It seems like every year the rumor mill reliably cranks out some buzz about the possible release of a mini version of Samsung's latest flagship. And now, right on time, we're hearing about the Galaxy S9 mini. But should we believe it this time? The trend followed by the manufacturers in the last two years is to implement increasingly large displays capable of optimizing the user experience.
As in any relationship, you have to spend time together to find your companion's faults and strengths. I spent 100 days with the Honor 9, and in this article, I'll share the highlights, pros and cons of the experience to help you decide if it's the right smartphone for you. The Honor 9 is distinguished by its elegant design. Beautiful to look at, and ergonomic, it also inspired the design of the recently revealed Mate 10 Pro.
Nest needs no introduction, especially when talking about home security. We had a chance to test the Nest Cam IQ, a home surveillance camera with facial recognition technology. Here are our experiences with using the device, and the scoop on its benefits over the competition. Upon opening the box, you'll find a small but sturdy white camera. The shape of it is dominated by the large black eye where the lens is located. When recording is in progress, the LED light turns green.
Muck Rack makes it simple to find people, tweets, or articles that mention any name, keyword, company, hashtag etc. We've compiled this guide to help you make the most of your search.
Selecting a term
Start searching tweets, articles from media outlets, articles mentioned in tweets, journalists'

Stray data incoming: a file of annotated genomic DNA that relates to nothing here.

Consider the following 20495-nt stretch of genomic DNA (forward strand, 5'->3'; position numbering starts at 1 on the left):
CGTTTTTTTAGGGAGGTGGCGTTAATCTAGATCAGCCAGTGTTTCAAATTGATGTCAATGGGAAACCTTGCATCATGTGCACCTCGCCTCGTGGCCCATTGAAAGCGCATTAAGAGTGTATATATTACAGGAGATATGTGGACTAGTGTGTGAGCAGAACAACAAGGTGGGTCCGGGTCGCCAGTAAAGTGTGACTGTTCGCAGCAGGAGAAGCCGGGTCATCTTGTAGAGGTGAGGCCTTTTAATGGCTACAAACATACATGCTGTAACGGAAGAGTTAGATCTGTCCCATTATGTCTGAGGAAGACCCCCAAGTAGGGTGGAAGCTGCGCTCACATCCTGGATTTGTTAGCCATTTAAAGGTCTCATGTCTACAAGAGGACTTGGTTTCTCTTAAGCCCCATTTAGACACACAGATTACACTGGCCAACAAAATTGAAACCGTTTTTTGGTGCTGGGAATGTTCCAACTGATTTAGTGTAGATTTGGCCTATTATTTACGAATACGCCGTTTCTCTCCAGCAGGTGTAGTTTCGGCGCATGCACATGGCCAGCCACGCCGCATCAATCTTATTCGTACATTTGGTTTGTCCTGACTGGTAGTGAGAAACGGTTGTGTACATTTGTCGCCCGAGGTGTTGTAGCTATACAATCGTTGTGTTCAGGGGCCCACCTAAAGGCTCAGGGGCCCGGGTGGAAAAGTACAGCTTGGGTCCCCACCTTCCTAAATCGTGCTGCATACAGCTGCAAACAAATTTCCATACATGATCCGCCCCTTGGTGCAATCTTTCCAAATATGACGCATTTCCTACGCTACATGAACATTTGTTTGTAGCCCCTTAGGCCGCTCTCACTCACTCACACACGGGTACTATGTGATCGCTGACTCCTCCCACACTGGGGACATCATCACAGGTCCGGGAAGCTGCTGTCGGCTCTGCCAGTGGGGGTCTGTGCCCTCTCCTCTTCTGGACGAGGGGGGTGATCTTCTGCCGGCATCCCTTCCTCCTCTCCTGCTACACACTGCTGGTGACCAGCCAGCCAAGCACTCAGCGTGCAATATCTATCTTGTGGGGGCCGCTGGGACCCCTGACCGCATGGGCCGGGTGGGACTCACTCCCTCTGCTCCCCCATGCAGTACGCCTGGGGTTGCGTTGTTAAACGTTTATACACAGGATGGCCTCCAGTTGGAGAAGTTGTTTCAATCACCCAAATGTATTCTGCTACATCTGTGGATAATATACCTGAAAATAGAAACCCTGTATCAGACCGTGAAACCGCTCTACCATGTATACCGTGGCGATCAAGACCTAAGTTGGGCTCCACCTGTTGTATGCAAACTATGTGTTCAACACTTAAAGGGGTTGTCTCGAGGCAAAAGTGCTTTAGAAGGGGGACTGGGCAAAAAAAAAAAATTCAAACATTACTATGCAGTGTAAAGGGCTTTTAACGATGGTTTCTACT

names, titles and bios with some suggested searches:
Companies or Topics (e.g. iPhone, Microsoft)
Phrases (e.g. "cloud computing") — use quotes to keep the terms together
Twitter handles (e.g. @username) — returns those who have mentioned or replied to
Names (e.g. "David Pogue")
Hashtags (e.g. #sxsw, #london2012)
Bio details (e.g. vegan, Olympics, father)
Muck Rack's Advanced Search allows for many boolean operators.
Find results that mention multiple specified terms, use AND or
+. For example, ensure each result contains both Elon Musk and Mark Zuckerberg by
searching Musk AND Zuckerberg or Musk + Zuckerberg.
Use the operators OR or , to broaden your search when you'd like either of
multiple terms to appear in results. (This is the default behavior of our search when no operators
are used). For example, results will contain either cake or cookie by searching cake OR cookie or cake,cookie
Use NOT or - to subtract results from your search. For
example, searching Disney will yield results about the Walt Disney Company as well as Walt Disney
World Resort. To exclude mentions of Disney World, search for Disney -World or Disney
When using one of these operators with a phrase, enclose it in quotation marks. For example, you can
find results about smartphones excluding Apple's iPhone 4S by searching smartphone -"iPhone
Exact case matching or punctuation
If you're searching for a brand name or keyword that relies on specific punctuation marks or capitalization, you can
find results that match your exact query by adding matchcase: before the keyword you're searching for, like matchcase:E*TRADE .
Use parentheses to separate multiple
boolean phrases. For example, to find journalists talking about having fun in Disney World or
Disneyland, search for ("disney world" OR disneyland) AND fun.
An asterisk can be used to search for any variation of a root word truncated by the asterisk. For example, searching for admin* will return results for administrator, administration, administer, administered, etc.
A near operator is an AND operator where you can control the distance between the words. You can vary the distance the near operation uses by adding a forward slash and number (between 0-99) such as strawberries NEAR/10 "whipped cream", which means the strawberries must exist within 10 words of "whipped cream".